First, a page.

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One sailor's thoughts: Les Voiles de Saint Tropez

It was 35 years ago when two friends agreed to meet in Saint Tropez for a glass of wine and a race of their sail yachts. The course led from the harbour around the peninsula to the famous Pampelonne beach. The winner was the one to reach the legendary Club 55 first. The loser would buy the drinks and dinner. The two could hardly have realised that their friendly excursion would be the launch of one of the most famous races in the Mediterranean, perhaps even the world.

Initially under the name La Nioulargue, the name given to a sand bank close by, and later with a new name - Les Voiles de Saint Tropez - the race has since seen hundreds of yachts from hypermodern carbon ships to spruced-up sailing veterans with wood and flashing brass fittings compete in a range of groups against each other. It is this mixture of old and new that gives the event its special charm and many skippers return every year to participate in its exceptional racing atmosphere.

Looking out east on the Sunday afternoon from the pier, one will see a mass of white clouds looming in the distance as the classic and sailing vessels speed towards Saint Tropez. Fresh from the Régates Royales in Cannes, countless vessels meet again in the famous bay. Celebrated yachts such as the J-Class Shamrock V of Sir Thomas Lipton, Skylark of philanthropist Tara Getty or the Gucci sisters’ Avel are heading for the finish line in front of the marina’s entrance. It is a dramatic finale with some teams greeting each other with the strong thundering of cannon blows and on many an occasion, a boat shrinkage is accompanied by violin or bagpipes.

The very first evening begins with a welcome cocktail where musicians play to the sailors and the crowds. Besides the Capitainerie, a small village of white tents is erected, where all sorts of useful and beautiful objects from the racing and water sports world are presented, from binoculars through to photographs, watches, knives, books, nautical instruments and even boats themselves and luxury cars. At the bar, everyone comes together for a glass of wine or a beer and to revel in the sociable environment.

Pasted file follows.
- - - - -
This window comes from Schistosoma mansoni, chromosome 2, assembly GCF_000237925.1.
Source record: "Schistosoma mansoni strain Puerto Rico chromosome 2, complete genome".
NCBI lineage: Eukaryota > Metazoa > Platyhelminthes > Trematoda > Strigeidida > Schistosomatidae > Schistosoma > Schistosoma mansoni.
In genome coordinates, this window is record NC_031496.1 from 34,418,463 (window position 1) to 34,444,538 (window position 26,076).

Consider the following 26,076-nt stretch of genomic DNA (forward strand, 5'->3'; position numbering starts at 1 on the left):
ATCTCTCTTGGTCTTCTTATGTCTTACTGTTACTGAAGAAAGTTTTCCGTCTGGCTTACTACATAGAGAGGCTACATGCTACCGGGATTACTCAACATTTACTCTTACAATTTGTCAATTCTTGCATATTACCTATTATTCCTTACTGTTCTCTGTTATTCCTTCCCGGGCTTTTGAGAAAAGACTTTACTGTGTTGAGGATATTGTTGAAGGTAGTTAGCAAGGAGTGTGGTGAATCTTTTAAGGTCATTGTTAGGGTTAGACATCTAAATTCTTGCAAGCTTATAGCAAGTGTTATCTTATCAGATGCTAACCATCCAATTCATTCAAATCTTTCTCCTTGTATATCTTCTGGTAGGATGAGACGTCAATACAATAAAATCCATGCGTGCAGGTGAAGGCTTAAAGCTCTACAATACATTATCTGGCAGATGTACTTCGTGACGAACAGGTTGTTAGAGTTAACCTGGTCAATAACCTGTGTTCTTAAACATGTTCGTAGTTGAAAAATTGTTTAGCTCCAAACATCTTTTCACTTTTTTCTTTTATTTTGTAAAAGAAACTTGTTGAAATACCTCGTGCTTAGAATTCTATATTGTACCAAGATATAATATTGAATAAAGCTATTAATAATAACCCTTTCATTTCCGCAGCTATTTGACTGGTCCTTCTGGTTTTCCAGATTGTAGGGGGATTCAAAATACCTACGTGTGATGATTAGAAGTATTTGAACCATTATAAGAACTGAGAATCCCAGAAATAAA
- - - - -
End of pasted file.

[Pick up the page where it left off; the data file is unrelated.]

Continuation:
The daily regatta starts quite early and it is rewarding to rise with the teams and observe their preparations from around 9am. With a little luck, you’ll spot sailing legends such as ‘Mister America's Cup' Dennis Conner making packed lunches for himself and his crew on the quay!

When the boats leave the harbour at around 10am, like a long string of pearls, a moment of peace falls over the town and many take the opportunity to stroll through the streets of Saint Tropez, visiting its boutiques or enjoying a coffee and croissant at a quaint bistro. The racing can be viewed from countless outlooks: Port Grimaud and Sainte Maxime or out on the water itself.

The Thursday is traditionally a rest day, but there are many other highlights, such as the following of the first, historic course around to Pampelonne. Some years there is also the Centenary Cup, reserved for yachts over 100 years old.

On land, the big pétanque or boules tournament for crew takes place on the Place des Lices and in the evening there is highly anticipated crew parade, a carnival-like event with sailors, music and good vibes.

The Voiles de Saint Tropez, which begins on 24th September and ends 2nd October, is an event like no other. Whether you appreciate the brightly polished brass of an old classic or are enamoured by the carbon-fibre hills of the modern entities, it is impossible not to be awed by the impressive array and individual flair of the vessels taking part. Basking in warm autumn sun and enhanced by the beauty of Saint Tropez, Les Voiles creates a fever in its spectators that refuses to go away.

Gerhard Standop